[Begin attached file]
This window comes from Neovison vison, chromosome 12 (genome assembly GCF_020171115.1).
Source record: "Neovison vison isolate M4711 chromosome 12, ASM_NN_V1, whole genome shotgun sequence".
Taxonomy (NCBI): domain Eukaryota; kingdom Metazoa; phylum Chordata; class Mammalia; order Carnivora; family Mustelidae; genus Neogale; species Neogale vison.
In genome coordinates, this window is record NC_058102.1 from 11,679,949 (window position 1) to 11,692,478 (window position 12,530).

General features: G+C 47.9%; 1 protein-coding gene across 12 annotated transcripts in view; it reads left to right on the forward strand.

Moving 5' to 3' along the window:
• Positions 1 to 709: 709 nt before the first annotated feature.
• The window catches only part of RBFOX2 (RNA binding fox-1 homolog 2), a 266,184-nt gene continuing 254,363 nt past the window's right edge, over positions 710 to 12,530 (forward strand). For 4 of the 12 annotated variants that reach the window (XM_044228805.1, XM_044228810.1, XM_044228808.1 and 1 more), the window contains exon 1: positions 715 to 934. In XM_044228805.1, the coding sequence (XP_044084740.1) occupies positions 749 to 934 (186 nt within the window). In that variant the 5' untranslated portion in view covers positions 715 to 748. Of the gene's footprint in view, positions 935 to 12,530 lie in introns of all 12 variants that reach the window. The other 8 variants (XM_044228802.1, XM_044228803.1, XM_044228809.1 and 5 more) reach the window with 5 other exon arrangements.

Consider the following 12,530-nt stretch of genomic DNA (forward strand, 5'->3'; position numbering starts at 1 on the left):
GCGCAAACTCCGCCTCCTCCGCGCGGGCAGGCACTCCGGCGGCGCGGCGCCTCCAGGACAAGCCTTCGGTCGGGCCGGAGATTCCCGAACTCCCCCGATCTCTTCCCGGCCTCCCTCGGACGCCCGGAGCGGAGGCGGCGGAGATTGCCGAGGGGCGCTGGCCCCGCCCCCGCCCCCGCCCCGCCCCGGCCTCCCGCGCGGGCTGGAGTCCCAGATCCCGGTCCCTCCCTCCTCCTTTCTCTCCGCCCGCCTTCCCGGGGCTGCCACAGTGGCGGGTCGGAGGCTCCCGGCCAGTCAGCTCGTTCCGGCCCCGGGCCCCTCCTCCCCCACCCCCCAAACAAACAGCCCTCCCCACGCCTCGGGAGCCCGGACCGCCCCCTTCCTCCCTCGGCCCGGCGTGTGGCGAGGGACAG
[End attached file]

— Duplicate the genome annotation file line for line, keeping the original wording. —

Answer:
This window comes from Neovison vison, chromosome 12 (genome assembly GCF_020171115.1).
Source record: "Neovison vison isolate M4711 chromosome 12, ASM_NN_V1, whole genome shotgun sequence".
Taxonomy (NCBI): domain Eukaryota; kingdom Metazoa; phylum Chordata; class Mammalia; order Carnivora; family Mustelidae; genus Neogale; species Neogale vison.
In genome coordinates, this window is record NC_058102.1 from 11,679,949 (window position 1) to 11,692,478 (window position 12,530).

General features: G+C 47.9%; 1 protein-coding gene across 12 annotated transcripts in view; it reads left to right on the forward strand.

Moving 5' to 3' along the window:
• Positions 1 to 709: 709 nt before the first annotated feature.
• The window catches only part of RBFOX2 (RNA binding fox-1 homolog 2), a 266,184-nt gene continuing 254,363 nt past the window's right edge, over positions 710 to 12,530 (forward strand). For 4 of the 12 annotated variants that reach the window (XM_044228805.1, XM_044228810.1, XM_044228808.1 and 1 more), the window contains exon 1: positions 715 to 934. In XM_044228805.1, the coding sequence (XP_044084740.1) occupies positions 749 to 934 (186 nt within the window). In that variant the 5' untranslated portion in view covers positions 715 to 748. Of the gene's footprint in view, positions 935 to 12,530 lie in introns of all 12 variants that reach the window. The other 8 variants (XM_044228802.1, XM_044228803.1, XM_044228809.1 and 5 more) reach the window with 5 other exon arrangements.

Consider the following 12,530-nt stretch of genomic DNA (forward strand, 5'->3'; position numbering starts at 1 on the left):
GCGCAAACTCCGCCTCCTCCGCGCGGGCAGGCACTCCGGCGGCGCGGCGCCTCCAGGACAAGCCTTCGGTCGGGCCGGAGATTCCCGAACTCCCCCGATCTCTTCCCGGCCTCCCTCGGACGCCCGGAGCGGAGGCGGCGGAGATTGCCGAGGGGCGCTGGCCCCGCCCCCGCCCCCGCCCCGCCCCGGCCTCCCGCGCGGGCTGGAGTCCCAGATCCCGGTCCCTCCCTCCTCCTTTCTCTCCGCCCGCCTTCCCGGGGCTGCCACAGTGGCGGGTCGGAGGCTCCCGGCCAGTCAGCTCGTTCCGGCCCCGGGCCCCTCCTCCCCCACCCCCCAAACAAACAGCCCTCCCCACGCCTCGGGAGCCCGGACCGCCCCCTTCCTCCCTCGGCCCGGCGTGTGGCGAGGGACAG